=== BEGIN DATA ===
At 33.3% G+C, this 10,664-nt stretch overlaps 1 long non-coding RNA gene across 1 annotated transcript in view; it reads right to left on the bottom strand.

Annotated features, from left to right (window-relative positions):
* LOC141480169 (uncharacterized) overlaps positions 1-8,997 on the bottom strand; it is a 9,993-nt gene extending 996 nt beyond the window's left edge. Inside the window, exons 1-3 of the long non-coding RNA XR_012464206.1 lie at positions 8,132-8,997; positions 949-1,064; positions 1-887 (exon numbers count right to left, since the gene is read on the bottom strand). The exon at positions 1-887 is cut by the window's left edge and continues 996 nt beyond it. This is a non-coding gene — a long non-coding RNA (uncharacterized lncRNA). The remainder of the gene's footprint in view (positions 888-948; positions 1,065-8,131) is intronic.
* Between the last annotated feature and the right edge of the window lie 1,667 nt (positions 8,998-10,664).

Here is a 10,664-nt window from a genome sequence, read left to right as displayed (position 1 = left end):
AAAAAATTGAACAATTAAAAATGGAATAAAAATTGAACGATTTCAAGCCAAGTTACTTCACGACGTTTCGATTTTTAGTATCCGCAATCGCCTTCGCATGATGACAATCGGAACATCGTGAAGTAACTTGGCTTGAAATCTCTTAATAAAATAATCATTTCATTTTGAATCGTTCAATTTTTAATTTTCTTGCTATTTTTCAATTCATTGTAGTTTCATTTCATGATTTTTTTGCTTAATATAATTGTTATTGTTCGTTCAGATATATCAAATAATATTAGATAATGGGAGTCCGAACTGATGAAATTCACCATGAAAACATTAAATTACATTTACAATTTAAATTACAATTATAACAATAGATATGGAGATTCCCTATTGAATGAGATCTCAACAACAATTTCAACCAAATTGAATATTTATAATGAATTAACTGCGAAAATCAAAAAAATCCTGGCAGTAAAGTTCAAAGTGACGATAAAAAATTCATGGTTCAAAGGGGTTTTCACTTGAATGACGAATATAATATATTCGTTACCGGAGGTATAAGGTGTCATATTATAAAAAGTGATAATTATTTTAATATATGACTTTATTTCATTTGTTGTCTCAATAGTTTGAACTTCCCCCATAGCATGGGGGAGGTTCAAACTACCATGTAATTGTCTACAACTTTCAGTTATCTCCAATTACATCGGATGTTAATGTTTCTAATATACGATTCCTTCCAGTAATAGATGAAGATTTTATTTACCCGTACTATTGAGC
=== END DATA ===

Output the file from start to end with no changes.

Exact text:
At 33.3% G+C, this 10,664-nt stretch overlaps 1 long non-coding RNA gene across 1 annotated transcript in view; it reads right to left on the bottom strand.

Annotated features, from left to right (window-relative positions):
* LOC141480169 (uncharacterized) overlaps positions 1-8,997 on the bottom strand; it is a 9,993-nt gene extending 996 nt beyond the window's left edge. Inside the window, exons 1-3 of the long non-coding RNA XR_012464206.1 lie at positions 8,132-8,997; positions 949-1,064; positions 1-887 (exon numbers count right to left, since the gene is read on the bottom strand). The exon at positions 1-887 is cut by the window's left edge and continues 996 nt beyond it. This is a non-coding gene — a long non-coding RNA (uncharacterized lncRNA). The remainder of the gene's footprint in view (positions 888-948; positions 1,065-8,131) is intronic.
* Between the last annotated feature and the right edge of the window lie 1,667 nt (positions 8,998-10,664).

Here is a 10,664-nt window from a genome sequence, read left to right as displayed (position 1 = left end):
AAAAAATTGAACAATTAAAAATGGAATAAAAATTGAACGATTTCAAGCCAAGTTACTTCACGACGTTTCGATTTTTAGTATCCGCAATCGCCTTCGCATGATGACAATCGGAACATCGTGAAGTAACTTGGCTTGAAATCTCTTAATAAAATAATCATTTCATTTTGAATCGTTCAATTTTTAATTTTCTTGCTATTTTTCAATTCATTGTAGTTTCATTTCATGATTTTTTTGCTTAATATAATTGTTATTGTTCGTTCAGATATATCAAATAATATTAGATAATGGGAGTCCGAACTGATGAAATTCACCATGAAAACATTAAATTACATTTACAATTTAAATTACAATTATAACAATAGATATGGAGATTCCCTATTGAATGAGATCTCAACAACAATTTCAACCAAATTGAATATTTATAATGAATTAACTGCGAAAATCAAAAAAATCCTGGCAGTAAAGTTCAAAGTGACGATAAAAAATTCATGGTTCAAAGGGGTTTTCACTTGAATGACGAATATAATATATTCGTTACCGGAGGTATAAGGTGTCATATTATAAAAAGTGATAATTATTTTAATATATGACTTTATTTCATTTGTTGTCTCAATAGTTTGAACTTCCCCCATAGCATGGGGGAGGTTCAAACTACCATGTAATTGTCTACAACTTTCAGTTATCTCCAATTACATCGGATGTTAATGTTTCTAATATACGATTCCTTCCAGTAATAGATGAAGATTTTATTTACCCGTACTATTGAGC